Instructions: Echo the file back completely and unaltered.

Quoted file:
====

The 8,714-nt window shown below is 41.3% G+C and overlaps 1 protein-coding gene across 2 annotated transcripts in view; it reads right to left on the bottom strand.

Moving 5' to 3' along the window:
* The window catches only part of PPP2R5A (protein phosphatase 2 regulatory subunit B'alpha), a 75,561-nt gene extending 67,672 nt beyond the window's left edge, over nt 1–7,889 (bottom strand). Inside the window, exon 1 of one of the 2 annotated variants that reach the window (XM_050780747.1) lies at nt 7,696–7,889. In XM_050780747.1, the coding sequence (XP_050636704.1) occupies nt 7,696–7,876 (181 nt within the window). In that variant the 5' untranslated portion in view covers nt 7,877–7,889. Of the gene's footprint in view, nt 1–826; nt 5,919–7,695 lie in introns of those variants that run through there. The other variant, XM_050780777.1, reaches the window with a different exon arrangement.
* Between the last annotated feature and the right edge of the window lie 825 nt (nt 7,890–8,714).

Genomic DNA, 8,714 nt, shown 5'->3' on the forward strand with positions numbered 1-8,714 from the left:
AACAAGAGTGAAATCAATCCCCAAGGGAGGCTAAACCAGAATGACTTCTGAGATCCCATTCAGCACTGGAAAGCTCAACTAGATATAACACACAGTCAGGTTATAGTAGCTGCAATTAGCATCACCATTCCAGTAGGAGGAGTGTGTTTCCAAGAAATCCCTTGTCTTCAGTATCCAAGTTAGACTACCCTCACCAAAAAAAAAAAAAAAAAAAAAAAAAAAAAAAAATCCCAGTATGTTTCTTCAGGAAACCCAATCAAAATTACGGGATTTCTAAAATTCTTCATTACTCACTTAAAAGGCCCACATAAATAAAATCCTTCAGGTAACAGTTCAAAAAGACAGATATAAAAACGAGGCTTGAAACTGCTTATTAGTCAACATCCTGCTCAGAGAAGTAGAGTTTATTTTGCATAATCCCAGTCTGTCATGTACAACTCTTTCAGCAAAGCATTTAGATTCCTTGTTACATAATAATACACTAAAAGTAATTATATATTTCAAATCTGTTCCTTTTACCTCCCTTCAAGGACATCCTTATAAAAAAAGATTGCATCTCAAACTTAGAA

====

The 8,714-nt window shown below is 41.3% G+C and overlaps 1 protein-coding gene across 2 annotated transcripts in view; it reads right to left on the bottom strand.

Moving 5' to 3' along the window:
* The window catches only part of PPP2R5A (protein phosphatase 2 regulatory subunit B'alpha), a 75,561-nt gene extending 67,672 nt beyond the window's left edge, over nt 1–7,889 (bottom strand). Inside the window, exon 1 of one of the 2 annotated variants that reach the window (XM_050780747.1) lies at nt 7,696–7,889. In XM_050780747.1, the coding sequence (XP_050636704.1) occupies nt 7,696–7,876 (181 nt within the window). In that variant the 5' untranslated portion in view covers nt 7,877–7,889. Of the gene's footprint in view, nt 1–826; nt 5,919–7,695 lie in introns of those variants that run through there. The other variant, XM_050780777.1, reaches the window with a different exon arrangement.
* Between the last annotated feature and the right edge of the window lie 825 nt (nt 7,890–8,714).

Genomic DNA, 8,714 nt, shown 5'->3' on the forward strand with positions numbered 1-8,714 from the left:
AACAAGAGTGAAATCAATCCCCAAGGGAGGCTAAACCAGAATGACTTCTGAGATCCCATTCAGCACTGGAAAGCTCAACTAGATATAACACACAGTCAGGTTATAGTAGCTGCAATTAGCATCACCATTCCAGTAGGAGGAGTGTGTTTCCAAGAAATCCCTTGTCTTCAGTATCCAAGTTAGACTACCCTCACCAAAAAAAAAAAAAAAAAAAAAAAAAAAAAAAAATCCCAGTATGTTTCTTCAGGAAACCCAATCAAAATTACGGGATTTCTAAAATTCTTCATTACTCACTTAAAAGGCCCACATAAATAAAATCCTTCAGGTAACAGTTCAAAAAGACAGATATAAAAACGAGGCTTGAAACTGCTTATTAGTCAACATCCTGCTCAGAGAAGTAGAGTTTATTTTGCATAATCCCAGTCTGTCATGTACAACTCTTTCAGCAAAGCATTTAGATTCCTTGTTACATAATAATACACTAAAAGTAATTATATATTTCAAATCTGTTCCTTTTACCTCCCTTCAAGGACATCCTTATAAAAAAAGATTGCATCTCAAACTTAGAA